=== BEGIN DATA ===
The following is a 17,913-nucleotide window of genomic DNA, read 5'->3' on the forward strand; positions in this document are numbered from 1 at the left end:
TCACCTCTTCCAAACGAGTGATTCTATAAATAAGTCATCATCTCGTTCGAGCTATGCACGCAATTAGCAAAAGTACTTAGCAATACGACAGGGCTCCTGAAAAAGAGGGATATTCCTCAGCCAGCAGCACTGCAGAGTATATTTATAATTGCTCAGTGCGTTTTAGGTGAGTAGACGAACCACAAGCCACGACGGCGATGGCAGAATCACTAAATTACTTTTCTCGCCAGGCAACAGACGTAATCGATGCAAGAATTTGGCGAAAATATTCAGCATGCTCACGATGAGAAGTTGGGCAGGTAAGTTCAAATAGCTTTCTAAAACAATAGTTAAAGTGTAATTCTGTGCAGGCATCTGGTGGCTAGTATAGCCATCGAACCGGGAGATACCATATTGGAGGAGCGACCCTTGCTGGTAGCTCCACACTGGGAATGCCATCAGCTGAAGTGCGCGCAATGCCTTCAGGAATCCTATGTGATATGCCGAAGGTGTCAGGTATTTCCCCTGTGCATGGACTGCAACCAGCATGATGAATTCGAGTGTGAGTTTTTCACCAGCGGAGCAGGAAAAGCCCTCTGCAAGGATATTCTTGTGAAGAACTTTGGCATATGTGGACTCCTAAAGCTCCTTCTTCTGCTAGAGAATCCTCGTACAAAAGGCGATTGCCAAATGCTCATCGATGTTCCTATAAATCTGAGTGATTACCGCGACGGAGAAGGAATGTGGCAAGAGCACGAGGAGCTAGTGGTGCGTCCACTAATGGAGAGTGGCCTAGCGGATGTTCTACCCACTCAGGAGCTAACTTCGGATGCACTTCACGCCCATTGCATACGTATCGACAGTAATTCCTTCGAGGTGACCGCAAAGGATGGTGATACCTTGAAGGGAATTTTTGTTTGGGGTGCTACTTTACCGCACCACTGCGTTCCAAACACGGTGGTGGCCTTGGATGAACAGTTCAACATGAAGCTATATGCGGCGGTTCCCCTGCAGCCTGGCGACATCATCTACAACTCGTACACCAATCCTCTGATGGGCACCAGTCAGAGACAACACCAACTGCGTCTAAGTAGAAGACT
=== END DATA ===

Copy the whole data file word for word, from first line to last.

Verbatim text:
The following is a 17,913-nucleotide window of genomic DNA, read 5'->3' on the forward strand; positions in this document are numbered from 1 at the left end:
TCACCTCTTCCAAACGAGTGATTCTATAAATAAGTCATCATCTCGTTCGAGCTATGCACGCAATTAGCAAAAGTACTTAGCAATACGACAGGGCTCCTGAAAAAGAGGGATATTCCTCAGCCAGCAGCACTGCAGAGTATATTTATAATTGCTCAGTGCGTTTTAGGTGAGTAGACGAACCACAAGCCACGACGGCGATGGCAGAATCACTAAATTACTTTTCTCGCCAGGCAACAGACGTAATCGATGCAAGAATTTGGCGAAAATATTCAGCATGCTCACGATGAGAAGTTGGGCAGGTAAGTTCAAATAGCTTTCTAAAACAATAGTTAAAGTGTAATTCTGTGCAGGCATCTGGTGGCTAGTATAGCCATCGAACCGGGAGATACCATATTGGAGGAGCGACCCTTGCTGGTAGCTCCACACTGGGAATGCCATCAGCTGAAGTGCGCGCAATGCCTTCAGGAATCCTATGTGATATGCCGAAGGTGTCAGGTATTTCCCCTGTGCATGGACTGCAACCAGCATGATGAATTCGAGTGTGAGTTTTTCACCAGCGGAGCAGGAAAAGCCCTCTGCAAGGATATTCTTGTGAAGAACTTTGGCATATGTGGACTCCTAAAGCTCCTTCTTCTGCTAGAGAATCCTCGTACAAAAGGCGATTGCCAAATGCTCATCGATGTTCCTATAAATCTGAGTGATTACCGCGACGGAGAAGGAATGTGGCAAGAGCACGAGGAGCTAGTGGTGCGTCCACTAATGGAGAGTGGCCTAGCGGATGTTCTACCCACTCAGGAGCTAACTTCGGATGCACTTCACGCCCATTGCATACGTATCGACAGTAATTCCTTCGAGGTGACCGCAAAGGATGGTGATACCTTGAAGGGAATTTTTGTTTGGGGTGCTACTTTACCGCACCACTGCGTTCCAAACACGGTGGTGGCCTTGGATGAACAGTTCAACATGAAGCTATATGCGGCGGTTCCCCTGCAGCCTGGCGACATCATCTACAACTCGTACACCAATCCTCTGATGGGCACCAGTCAGAGACAACACCAACTGCGTCTAAGTAGAAGACT